Laurie and I couldn’t find a decent place to stay so we moved on to Playa del Carmen, about an hour south by taxi from Cancun. A Craigslist post from a expat American from Georgia named Jason landed us in a budget-stretching one bedroom, ten minutes from the beach, with a rooftop pool overlooking the Caribbean Sea and the distant island of Cozumel. Sound like paradise? We needed the pool for Laurie’s physical therapy and the view of the Caribbean Sea to keep her spirits up, at least that’s what we tell ourselves.
But to keep this from sounding like your typical social media blog, which would normally contain the top five greatest hits of the week and none of the flops, one of our laptops apparently picked up a virus and is rendered useless until we can find a tech. guy, (Joseph, where are you?). Laurie temporarily had her wheelchair stolen at Walmart, she caught the flu from a coughing doctor in ICU, hospital and physical therapy bills threaten to rob our nest egg unless we get reimbursed, even though we’re trying to trust God, we have fears around Laurie’s recovery. We’re not super-saints by any stretch, just two older people learning daily to stay in the moment and trust the One who has never let us down, even when sometimes it appears that He has.
I’m reading Infidel by Ayaan Hirsi Ali, who as a five-year-old Somali girl, endured compulsory female genital mutilation, and as a teenaged girl escaped marriage to a man she barely knew by fleeing her African home and obtaining asylum in Holland. She began doubting the righteousness of her religion when she first learned what the Quran meant when it said to “wage war on the unbelievers,” that it wasn’t just referring to the seventh century battles of Uhud and Badr, but that the massacre of September 11 was also fully justified by Allah and the Prophet. She said most Muslims don’t study much theology and rarely read the Quran, which is taught to them in Arabic, which few Muslims understand. So, when the people are told Islam is a religion of peace, they take it at face value from their leaders, who are deemed infallible.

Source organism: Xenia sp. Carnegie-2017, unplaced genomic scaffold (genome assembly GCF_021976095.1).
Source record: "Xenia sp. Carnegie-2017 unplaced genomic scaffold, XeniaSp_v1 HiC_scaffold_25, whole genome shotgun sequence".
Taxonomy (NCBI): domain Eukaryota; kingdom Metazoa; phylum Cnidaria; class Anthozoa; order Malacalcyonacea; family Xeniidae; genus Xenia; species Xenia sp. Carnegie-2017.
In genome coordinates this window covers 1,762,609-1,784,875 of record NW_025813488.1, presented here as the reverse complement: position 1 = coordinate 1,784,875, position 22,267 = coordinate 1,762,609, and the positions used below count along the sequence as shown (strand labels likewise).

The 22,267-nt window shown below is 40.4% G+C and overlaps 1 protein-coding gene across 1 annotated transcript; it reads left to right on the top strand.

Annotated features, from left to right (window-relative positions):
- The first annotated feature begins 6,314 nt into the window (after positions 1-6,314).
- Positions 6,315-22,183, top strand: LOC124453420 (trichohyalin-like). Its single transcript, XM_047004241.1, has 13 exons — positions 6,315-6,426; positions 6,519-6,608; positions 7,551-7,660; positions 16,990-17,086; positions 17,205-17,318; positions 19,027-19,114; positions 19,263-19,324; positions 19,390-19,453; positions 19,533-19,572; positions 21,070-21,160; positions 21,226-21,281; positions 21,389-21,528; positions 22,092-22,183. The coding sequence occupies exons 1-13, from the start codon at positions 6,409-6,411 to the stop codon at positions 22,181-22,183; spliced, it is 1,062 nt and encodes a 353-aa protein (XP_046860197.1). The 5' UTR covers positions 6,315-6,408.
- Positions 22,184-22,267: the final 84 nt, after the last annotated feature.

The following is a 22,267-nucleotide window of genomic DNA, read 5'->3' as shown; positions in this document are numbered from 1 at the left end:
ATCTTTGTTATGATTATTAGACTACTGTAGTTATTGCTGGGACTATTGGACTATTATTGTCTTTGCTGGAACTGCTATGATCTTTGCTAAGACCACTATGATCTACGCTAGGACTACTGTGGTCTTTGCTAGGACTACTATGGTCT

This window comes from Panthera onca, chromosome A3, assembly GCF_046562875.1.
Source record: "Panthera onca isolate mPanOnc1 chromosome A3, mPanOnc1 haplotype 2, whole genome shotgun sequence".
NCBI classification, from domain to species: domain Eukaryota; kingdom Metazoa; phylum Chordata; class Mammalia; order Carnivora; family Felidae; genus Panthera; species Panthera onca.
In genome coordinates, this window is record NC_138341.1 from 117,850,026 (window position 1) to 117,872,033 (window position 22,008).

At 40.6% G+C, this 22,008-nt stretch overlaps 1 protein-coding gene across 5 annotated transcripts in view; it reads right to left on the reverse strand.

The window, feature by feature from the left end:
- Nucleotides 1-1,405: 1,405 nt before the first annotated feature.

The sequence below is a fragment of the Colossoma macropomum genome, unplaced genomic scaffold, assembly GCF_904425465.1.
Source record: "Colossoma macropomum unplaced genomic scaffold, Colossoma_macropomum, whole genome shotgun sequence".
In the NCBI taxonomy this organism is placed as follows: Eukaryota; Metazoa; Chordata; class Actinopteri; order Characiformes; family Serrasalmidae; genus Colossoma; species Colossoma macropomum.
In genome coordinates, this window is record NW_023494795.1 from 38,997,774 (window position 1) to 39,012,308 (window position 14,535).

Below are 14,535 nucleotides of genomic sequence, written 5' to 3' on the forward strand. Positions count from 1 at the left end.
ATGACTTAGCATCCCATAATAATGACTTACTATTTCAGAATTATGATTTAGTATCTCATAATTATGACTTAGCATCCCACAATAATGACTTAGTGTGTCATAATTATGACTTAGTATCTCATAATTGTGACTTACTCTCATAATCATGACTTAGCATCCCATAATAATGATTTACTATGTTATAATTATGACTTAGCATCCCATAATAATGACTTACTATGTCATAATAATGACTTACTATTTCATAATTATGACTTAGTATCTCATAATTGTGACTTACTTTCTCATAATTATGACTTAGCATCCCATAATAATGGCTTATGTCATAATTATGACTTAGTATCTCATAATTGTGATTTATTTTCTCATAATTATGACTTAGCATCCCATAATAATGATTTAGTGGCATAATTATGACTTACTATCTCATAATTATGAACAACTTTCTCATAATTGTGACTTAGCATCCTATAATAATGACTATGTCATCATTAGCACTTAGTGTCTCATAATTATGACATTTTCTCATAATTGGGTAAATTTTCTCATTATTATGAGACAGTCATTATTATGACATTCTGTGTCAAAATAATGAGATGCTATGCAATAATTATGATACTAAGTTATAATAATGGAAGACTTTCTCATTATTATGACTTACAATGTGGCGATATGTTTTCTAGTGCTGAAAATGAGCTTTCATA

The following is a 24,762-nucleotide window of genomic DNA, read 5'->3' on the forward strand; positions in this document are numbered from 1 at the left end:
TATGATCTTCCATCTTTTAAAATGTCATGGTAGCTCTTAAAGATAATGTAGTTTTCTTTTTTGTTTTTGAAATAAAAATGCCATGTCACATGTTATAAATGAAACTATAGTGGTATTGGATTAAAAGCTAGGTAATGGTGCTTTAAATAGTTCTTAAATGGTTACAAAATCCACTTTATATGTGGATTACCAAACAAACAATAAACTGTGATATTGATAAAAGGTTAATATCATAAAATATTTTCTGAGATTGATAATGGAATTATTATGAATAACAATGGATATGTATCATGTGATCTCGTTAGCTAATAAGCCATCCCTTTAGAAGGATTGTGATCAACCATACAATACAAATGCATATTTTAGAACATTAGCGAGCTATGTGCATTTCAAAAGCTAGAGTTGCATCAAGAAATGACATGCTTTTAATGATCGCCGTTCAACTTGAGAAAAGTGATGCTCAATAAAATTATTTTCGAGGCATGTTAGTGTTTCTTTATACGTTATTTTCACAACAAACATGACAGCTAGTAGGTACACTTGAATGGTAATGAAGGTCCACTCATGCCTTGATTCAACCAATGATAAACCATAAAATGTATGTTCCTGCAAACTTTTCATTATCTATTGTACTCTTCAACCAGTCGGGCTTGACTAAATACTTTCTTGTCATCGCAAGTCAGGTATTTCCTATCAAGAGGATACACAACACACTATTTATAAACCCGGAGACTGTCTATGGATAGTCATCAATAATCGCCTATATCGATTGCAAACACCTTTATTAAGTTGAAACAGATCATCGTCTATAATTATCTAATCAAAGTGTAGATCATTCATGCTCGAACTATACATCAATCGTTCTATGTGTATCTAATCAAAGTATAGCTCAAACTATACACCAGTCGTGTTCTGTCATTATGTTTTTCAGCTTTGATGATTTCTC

I thought of how the history of Catholicism is similar in one way. For 1,000 years, commonly referred to as the “Dark Ages,” the Bible was locked away in the Latin language where only the elite could read it. As a kid growing up in a strict Catholic home, I won’t say we were discouraged from reading our Bibles, but we were told that only the priest could properly interpret it, and so, although we had a huge family Bible, complete with full-page pictures, it was never actually read, even once. So, we also just took “truth” at face value from our leaders. And since the Pope was “infallible,” you couldn’t argue with God.
In the “heavy-shepherding” Christian cult Laurie and I were a part of for thirty years, there were also some similarities to the above. Biblical “truth” was filtered through the interpretations of the esteemed leaders. I believe for the most part, they were sincere, or is that being too kind? We used to joke about being “brainwashed,” and our response was, “well, my brain needed to be washed,” which it certainly did. Our former leaders had their own brand of “infallibility,” and you would be labeled suspect if you questioned it. Case in point: During a particular teaching session, one of the top pastors taught that Samson, since he had ultimately committed suicide, had gone to hell. When someone in the congregation timidly asked how one of the “Heroes of Faith” from Hebrews 11 could end up in hell, he was met with a reddened face and an angry “stare of death.” Contradiction was as the sin of rebellion—cross that line at your own peril. The leaders ruled liked Old Testament kings.
Laurie is able to leave our apartment, go up the elevator, climb the five steps to the roof level, and get into the pool for a swim, all without her wheelchair. Of course, that means inching along in a tight hug with me, and more than once we’ve been told to get a room. She has always wanted me to take dance lessons with her, and so this may be her answer. People here have been extremely helpful—special mention to an expat named Paul from Ottawa, Canada, who always seems to be around when we need a little extra lift into the pool.
We also found another excellent church last Sunday here in Playa. Other than the twenty-three steps to the second floor, sandwiched in between four brawny men from the congregation—these men took their jobs very seriously, no one was falling on their watch, it was good, simple worship and a biblical, well-prepared teaching with good revelation—we’ve found our church home.
Thank you for your thoughts and prayers.